'Anchor Babies': No Getting Around the Constitution

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Samantha Appleton / Noor / Aurora

A Mexican woman holds her granddaughter, an American citizen. The child's parents crossed the Mexico-U.S. border into Texas to deliver their baby at a Catholic family clinic that specializes in prenatal care and delivery using natural childbirth techniques, but they had to transfer to a hospital because of complications

It is among the clearest passages in the U.S. Constitution, a single sentence that tells us who shall be a citizen, defines the U.S. as different from most other nations and puts to legal rest a shameful period in American history. With all that going for it, you would think that the first clause of the 14th Amendment had earned the respect of legislators on both the left and, especially, the right — the same people who extol the plain words of the Constitution and the exceptional nature of American law.

But as Representative Steve King of Iowa and conservative legislators from five states recently made clear, you would be wrong.

In January, King introduced a bill in the House of Representatives to exclude the U.S.-born children of undocumented immigrants from the 14th Amendment's guarantee of automatic citizenship. At the same time, state legislators promised to push their own bills to deny those children the benefits of U.S. citizenship. The measures are squarely aimed at those whom many on the right derisively dub "anchor babies": kids who are U.S. citizens from birth simply because their mothers sneaked across the border to have them — or, as one Senator delicately put it, to "drop and leave."

Their alleged motives aside, plenty of undocumented women give birth in the U.S.: 3.8 million have at least one child who is an American citizen, according to the Pew Hispanic Center, and in 2008, 73% of kids of illegal immigrants were U.S.-born. As citizens, they are entitled to costly benefits, and that's one reason most countries don't allow birthright citizenship. So no matter how you feel about the issue, there's nothing necessarily nutty about denying automatic citizenship to the children of people who shouldn't be in the country in the first place.

What's nutty is that King and his allies are trying to do that through legislation rather than the far harder method of a constitutional amendment. That approach offends the plain meaning of the 14th Amendment, suggests that the U.S. should simply follow other countries' immigration laws and relies on an argument once used to deny citizenship to African Americans.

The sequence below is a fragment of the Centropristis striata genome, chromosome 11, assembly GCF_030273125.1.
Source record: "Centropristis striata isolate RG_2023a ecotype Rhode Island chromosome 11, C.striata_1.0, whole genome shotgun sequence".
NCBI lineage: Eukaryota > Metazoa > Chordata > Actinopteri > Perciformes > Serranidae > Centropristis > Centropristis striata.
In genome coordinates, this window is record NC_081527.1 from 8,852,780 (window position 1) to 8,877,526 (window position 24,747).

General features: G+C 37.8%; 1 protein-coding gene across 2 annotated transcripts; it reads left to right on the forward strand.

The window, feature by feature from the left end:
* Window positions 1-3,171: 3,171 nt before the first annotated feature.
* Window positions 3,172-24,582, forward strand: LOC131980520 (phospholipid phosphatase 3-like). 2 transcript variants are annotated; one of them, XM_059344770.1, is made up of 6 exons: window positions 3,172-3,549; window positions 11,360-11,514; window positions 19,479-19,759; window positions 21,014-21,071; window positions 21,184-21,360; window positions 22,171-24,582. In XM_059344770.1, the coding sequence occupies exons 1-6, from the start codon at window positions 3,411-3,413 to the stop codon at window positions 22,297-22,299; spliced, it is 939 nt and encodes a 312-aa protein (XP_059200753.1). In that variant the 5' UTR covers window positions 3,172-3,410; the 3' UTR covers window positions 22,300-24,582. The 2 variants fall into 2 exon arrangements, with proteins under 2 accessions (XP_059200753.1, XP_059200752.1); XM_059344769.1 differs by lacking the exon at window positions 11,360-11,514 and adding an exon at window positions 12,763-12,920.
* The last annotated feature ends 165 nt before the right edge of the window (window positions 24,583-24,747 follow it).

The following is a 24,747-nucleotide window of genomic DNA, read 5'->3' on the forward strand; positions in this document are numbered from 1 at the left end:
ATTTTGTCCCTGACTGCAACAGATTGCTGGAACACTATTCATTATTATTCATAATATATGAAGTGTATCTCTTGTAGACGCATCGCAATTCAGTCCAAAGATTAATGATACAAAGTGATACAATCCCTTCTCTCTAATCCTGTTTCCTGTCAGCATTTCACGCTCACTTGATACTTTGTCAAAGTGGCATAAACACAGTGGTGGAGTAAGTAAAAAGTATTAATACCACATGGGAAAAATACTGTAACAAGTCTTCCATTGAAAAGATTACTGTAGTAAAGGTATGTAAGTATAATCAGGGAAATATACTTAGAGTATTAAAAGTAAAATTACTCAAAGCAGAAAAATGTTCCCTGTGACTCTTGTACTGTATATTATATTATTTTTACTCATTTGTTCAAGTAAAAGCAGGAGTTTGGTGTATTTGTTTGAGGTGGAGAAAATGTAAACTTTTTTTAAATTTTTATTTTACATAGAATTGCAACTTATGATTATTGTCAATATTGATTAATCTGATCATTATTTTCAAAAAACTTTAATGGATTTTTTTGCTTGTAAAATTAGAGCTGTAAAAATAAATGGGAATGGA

The 14th Amendment says, "All persons born or naturalized in the United States, and subject to the jurisdiction thereof, are citizens of the United States and of the State wherein they reside." Opponents of illegal immigration say kids of undocumented parents aren't covered because they aren't "subject to the jurisdiction" of the U.S.: they may owe allegiance to their parents' home country and can't gain the privileges of being an American without U.S. permission. No permission, no citizenship. The problem, then, is not with the 14th Amendment but with the courts' misinterpretation of it. A simple law can fix that.

It's a clever argument, but one that history does not support.

America's birthright citizenship derives from the 1608 English case of Robert Calvin, who was born in Scotland just after the Scottish King, James VI, also became the King of England. Calvin wanted to own land in England but couldn't unless he was a subject of England as well as Scotland. The court ruled that he was, because he and Englishmen owed allegiance to the same King. The outcome had a lot to do with James' need to consolidate his kingdom, but the rule became that anyone born on land governed by the King was a British subject — except for children of foreign invaders or diplomats, who were outside British jurisdiction.

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